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Ms. BASS. Mr. Chairman, I rise to introduce a straightforward and narrow amendment that restricts Federal resources from supporting hydraulic fracturing in the Baldwin Hills/Inglewood Oil Field, the largest urban oilfield in the United States.
The urban location of the Inglewood Oil Field, as well as the area's susceptibility to earthquakes, requires unique health and safety considerations and precautions. The Inglewood Oil Field is nearly 90 years old, a 1,000-acre oilfield with over 350 oil wells in the center of Los Angeles. It is surrounded by thousands of homes, schools, and parks. In fact, 300,000 residents of Los Angeles, Baldwin Hills, Ladera Heights, Culver City, and Inglewood live and work directly around the field. Additionally, the oilfield borders the Kenny Hahn State Recreation Area, a park that welcomes thousands of families and visitors each year. Not only is the area around the Inglewood Oil Field densely populated; it also sits on the Newport-Inglewood fault, making it very vulnerable to severe earthquakes.
Clearly, the urban landscape and history of seismic activity in this area necessitates stringent health and safety reviews prior to any new oil and gas extraction. However, hydraulic fracturing, or fracking, is occurring in the Inglewood Oil Field without proper regulation or even a comprehensive study of its safety and impact.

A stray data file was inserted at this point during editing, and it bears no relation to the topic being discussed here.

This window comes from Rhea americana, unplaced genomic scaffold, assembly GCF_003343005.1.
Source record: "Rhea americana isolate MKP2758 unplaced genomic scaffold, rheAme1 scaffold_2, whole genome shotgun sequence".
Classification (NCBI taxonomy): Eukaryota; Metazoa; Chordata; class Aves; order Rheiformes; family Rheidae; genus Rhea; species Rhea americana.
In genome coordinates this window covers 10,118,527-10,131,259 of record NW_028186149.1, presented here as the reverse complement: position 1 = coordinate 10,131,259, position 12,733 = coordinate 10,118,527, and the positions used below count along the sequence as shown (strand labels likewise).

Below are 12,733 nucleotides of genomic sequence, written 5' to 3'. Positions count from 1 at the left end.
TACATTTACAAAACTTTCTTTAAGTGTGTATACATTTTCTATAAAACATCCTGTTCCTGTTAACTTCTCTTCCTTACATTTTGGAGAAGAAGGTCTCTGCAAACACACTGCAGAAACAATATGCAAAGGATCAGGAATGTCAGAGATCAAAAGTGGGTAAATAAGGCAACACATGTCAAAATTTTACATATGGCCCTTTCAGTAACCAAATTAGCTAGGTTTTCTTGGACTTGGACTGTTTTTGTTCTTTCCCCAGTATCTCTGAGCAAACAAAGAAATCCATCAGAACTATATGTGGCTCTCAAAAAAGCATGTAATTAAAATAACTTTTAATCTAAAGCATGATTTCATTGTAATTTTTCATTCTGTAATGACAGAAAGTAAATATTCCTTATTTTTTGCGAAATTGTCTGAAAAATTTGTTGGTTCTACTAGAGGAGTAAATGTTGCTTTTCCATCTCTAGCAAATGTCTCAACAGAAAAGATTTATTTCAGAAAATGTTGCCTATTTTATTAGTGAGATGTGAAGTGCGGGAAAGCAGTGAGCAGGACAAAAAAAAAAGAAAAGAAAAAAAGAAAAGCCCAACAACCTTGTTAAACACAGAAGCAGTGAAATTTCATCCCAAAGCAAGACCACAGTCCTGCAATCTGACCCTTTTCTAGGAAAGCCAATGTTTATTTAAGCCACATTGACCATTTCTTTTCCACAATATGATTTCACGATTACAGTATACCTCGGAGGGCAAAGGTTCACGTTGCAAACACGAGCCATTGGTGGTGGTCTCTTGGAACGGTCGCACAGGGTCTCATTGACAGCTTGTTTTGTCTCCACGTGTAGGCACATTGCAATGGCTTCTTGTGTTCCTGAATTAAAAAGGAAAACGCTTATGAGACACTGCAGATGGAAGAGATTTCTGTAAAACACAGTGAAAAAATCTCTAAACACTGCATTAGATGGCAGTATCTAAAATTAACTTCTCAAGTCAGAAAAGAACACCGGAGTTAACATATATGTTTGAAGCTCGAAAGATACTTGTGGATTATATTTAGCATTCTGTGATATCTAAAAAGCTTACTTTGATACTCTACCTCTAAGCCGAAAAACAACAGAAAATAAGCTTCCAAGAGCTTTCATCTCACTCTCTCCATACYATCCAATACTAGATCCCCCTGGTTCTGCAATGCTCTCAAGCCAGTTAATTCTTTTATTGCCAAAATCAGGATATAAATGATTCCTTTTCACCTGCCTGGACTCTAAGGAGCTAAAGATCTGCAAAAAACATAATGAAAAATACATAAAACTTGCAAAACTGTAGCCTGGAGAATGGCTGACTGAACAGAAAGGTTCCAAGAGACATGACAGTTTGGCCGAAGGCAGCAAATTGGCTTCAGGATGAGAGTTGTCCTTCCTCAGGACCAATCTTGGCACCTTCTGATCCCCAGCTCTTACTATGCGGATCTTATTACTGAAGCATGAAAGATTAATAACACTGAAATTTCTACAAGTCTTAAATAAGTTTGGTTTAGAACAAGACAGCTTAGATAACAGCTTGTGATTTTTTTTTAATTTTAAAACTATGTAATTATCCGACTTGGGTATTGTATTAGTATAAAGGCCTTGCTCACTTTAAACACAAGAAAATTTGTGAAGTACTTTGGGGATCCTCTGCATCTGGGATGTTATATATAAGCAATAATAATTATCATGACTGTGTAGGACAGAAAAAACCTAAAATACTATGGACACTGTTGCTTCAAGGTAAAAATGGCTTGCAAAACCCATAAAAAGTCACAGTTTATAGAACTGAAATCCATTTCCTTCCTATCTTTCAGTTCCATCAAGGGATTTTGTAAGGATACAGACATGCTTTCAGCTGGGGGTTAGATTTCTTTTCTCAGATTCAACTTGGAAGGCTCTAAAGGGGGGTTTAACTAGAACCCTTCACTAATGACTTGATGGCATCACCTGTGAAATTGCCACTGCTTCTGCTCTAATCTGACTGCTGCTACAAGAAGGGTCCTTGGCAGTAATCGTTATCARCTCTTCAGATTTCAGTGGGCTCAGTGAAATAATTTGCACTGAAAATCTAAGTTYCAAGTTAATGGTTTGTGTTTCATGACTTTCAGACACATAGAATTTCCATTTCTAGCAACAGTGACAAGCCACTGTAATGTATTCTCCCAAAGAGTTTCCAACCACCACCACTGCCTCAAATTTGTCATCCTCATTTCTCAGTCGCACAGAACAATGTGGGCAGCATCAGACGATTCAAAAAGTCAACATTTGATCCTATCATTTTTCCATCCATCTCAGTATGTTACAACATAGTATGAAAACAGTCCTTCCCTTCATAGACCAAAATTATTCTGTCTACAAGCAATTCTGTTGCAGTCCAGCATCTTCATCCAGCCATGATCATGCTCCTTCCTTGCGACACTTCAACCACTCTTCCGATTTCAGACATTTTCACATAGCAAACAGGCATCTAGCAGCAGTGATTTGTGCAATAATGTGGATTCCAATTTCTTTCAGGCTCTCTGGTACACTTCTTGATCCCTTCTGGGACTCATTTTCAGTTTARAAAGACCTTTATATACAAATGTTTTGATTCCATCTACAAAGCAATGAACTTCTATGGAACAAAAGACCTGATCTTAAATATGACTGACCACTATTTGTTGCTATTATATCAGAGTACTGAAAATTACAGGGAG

During my time in the California State Assembly, and since coming to Congress, I have heard numerous times directly from my constituents that they are fearful about the environmental health and seismic effects of fracturing in the Inglewood Oil Field and the impact it will have on their families and communities. They have discussed with me several concerns about fracking in the oilfield, like the impact on ground and drinking water safety, toxic chemical dispersion into the soil and air, and disruption of the Newport-Inglewood fault, which could lead to major earthquakes or landslides.
In fact, environmental conservation and health community leaders, like Lark Galloway Gilliam, Jim Lamm, and Mary Anne Greene, a member of the Community Advisory Council, have continually advocated for increased assessment and regulation of fracking in the Inglewood Oil Field.
In addition, Tom Camarella from Culver City has also expressed these concerns, and I believe these concerns are justified.
The people of Los Angeles and Culver City are entitled to an extensive long-term and transparent assessment of fracking operations at the oilfields. Ensuring the health and safety of our constituents should be a top priority.
That is why I rise today to offer this amendment, which will ensure that no Federal funds in this bill will be used to implement, administer, or enforce fracking in the Inglewood Oil Field for the coming fiscal year. This is a small step in the greater fracking debate, but I am proud to amplify the concerns of my community with this amendment.
I urge my colleagues to support the amendment, and I yield back the balance of my time.
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